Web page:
The Right Way to Write

The Right Way to Write, guest post by Amelia Atwater-Rhodes

I started writing when I was a child, my first book was published when I was a freshman in highschool, and I have continued publishing a book a year since then. Through highschool, college, graduate school, relationships, marriage, divorce, and life as a parent, I’ve continued to write and publish, and my backlist now includes seventeen young-adult books, three short stories, three adult fantasy novels. Throughout it all, the hardest skill to master has been managing my increasingly-limited time.

The Right Way to Write, guest post by Amelia Atwater-Rhodes
Before I get too far, I need to warn: Writing isn’t math. It isn’t car mechanics. It isn’t IKEA furniture. There isn’t one perfect process you can follow to get the right answer. A lot of writers get hung up on wanting to do something the right way, instead of their way. If your way isn’t working for you, I’m happy to give advice, but as the disclaimer goes, “Your mileage may vary.” I hope you’ll find the following thoughts helpful, but they’re not law.

As I mentioned before, I have always written. Sometimes I lost sleep over it, or missed homework assignments (I admit, I was a terrible student until college), but it wasn’t until I had my first child that I hit a point where my drive to tell stories didn’t magically result in my having time to tell stories. That was when my writing method needed to change.

Before then, I wrote whenever I had time-- before school, during lunch, on the train, whenever I had five minutes, and then in longer stretches on evenings and weekends. When people asked how I scheduled time for writing, I always said, “I don’t schedule. I just use every bit of time I have.” Writing on a schedule didn’t work for me. If I sat down to write at a specific time, the words simply didn’t come. For you, that might still be the way it is, in which case my advice is, “Don’t force it.”

When “whenever I have time” stopped working for me, the first hurdle was convincing myself that writing wasn’t just a hobby and a luxury, and I had the right to set aside time for it. Partly because I started professional writing when I was a kid dodging schoolwork, and partly because I had a long-term partner who was offended whenever I prioritized writing over spending time together, I had this feeling in the back of my head like I was wasting time and doing something wrong when I was writing. In retrospect, this is completely absurd-- by the time I had my daughter, I had been publishing for over a decade and made a successful career of it-- but I don’t think I’m alone in this feeling. I think a lot of would-be writers who say they want to write but can’t make time are probably thinking this way, like it’s not acceptable to set aside time for art until everything else is done (and frankly, everything else is never done). If you’re publishing, writing is your job. You need to make time for it. And if you’re not publishing yet, it is still alright to make time for your passions and dreams.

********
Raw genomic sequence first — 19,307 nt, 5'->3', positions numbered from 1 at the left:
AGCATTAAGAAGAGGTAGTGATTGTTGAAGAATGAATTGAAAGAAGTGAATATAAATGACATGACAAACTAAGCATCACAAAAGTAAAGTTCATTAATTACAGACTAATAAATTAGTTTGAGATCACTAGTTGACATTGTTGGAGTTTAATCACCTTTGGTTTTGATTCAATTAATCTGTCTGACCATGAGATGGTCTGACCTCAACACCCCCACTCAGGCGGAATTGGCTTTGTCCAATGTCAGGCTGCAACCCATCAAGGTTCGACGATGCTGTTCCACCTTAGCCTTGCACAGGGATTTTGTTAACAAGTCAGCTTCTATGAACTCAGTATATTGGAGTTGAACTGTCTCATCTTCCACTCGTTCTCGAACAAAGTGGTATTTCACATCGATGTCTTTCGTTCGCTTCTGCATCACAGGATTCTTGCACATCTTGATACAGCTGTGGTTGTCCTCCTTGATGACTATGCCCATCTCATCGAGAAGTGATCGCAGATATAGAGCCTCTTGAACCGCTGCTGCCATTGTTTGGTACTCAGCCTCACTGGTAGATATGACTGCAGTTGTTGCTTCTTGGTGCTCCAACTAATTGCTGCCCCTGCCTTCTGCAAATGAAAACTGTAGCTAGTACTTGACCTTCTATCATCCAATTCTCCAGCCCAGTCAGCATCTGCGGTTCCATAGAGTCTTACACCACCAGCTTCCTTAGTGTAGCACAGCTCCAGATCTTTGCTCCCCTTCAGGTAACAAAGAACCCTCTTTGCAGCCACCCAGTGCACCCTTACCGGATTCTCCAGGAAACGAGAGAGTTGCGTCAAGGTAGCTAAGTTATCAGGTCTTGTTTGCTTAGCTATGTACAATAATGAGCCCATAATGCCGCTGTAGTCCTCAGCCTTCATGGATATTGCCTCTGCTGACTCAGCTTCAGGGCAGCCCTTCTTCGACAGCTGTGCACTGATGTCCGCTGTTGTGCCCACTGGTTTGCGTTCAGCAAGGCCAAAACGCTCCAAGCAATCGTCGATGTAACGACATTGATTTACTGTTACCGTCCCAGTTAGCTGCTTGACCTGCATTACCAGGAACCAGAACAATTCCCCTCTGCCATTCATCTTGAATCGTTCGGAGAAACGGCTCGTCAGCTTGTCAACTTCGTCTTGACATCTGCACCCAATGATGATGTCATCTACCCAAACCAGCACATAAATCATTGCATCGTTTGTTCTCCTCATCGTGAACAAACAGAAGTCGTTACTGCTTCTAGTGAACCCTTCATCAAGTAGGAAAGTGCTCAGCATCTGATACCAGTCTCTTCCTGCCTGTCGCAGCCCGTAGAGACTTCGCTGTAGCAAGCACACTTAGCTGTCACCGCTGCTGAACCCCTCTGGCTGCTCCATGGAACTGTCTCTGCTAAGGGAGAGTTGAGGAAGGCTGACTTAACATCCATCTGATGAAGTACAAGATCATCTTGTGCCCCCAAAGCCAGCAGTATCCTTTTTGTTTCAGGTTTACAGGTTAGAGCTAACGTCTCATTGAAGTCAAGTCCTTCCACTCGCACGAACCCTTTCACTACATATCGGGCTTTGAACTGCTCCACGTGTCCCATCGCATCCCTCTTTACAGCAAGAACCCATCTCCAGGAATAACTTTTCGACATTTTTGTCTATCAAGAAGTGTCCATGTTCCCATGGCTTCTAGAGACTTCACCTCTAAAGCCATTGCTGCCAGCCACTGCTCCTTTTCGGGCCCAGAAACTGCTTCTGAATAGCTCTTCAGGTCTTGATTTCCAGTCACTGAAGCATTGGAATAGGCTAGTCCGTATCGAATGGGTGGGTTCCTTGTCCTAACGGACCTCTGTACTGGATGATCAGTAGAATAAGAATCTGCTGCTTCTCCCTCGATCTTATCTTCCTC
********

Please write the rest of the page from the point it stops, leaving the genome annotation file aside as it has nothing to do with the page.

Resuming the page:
As for myself, I did two things to develop a schedule: I started getting up early to work, and I started regularly attending a local writing group.

4 am to 5:30 am might not be the best time for most people, but for me, it’s the only time of day when I can concentrate on writing before other real-life tasks. (Unlike now, when I’m composing this blog post with Bolt in the background while minding my 3-year-old as she eats breakfast.) I had to learn to get focused quickly after I sit down, and to set specific goals for the day so I didn’t dither about. I had always said before that I couldn't work on demand, but now that it was my only choice, I found a way to make it work.

Joining a group of other serious writers helped keep me on track, too. It can be hard to find a writing group that work for you, but I recommend it highly. My group mostly just sits and writes together (sometimes we gather for critique groups, but not on our regular Wednesdays), and that’s what I need.

In conclusion, as far as I can tell, no one really has time for serious writing, much less the extra time and effort required for publishing. Yet people do it. Whether you work by whim or strictly schedule, do what works for you, as long as it works for you, and trust you have a right to it.

The Right Way to Write, guest post by Amelia Atwater-Rhodes
Amelia Atwater-Rhodes wrote her first novel, In the Forests of the Night, when she was 13 years old. Other books in the Den of Shadows series are Demon in My View, Shattered Mirror, Midnight Predator, all ALA Quick Picks for Young Adults. She has also published the five-volume series The Kiesha’ra: Hawksong, a School Library Journal Best Book of the Year and VOYA Best Science Fiction, Fantasy, and Horror List Selection; Snakecharm; Falcondance; Wolfcry; and Wyvernhail.


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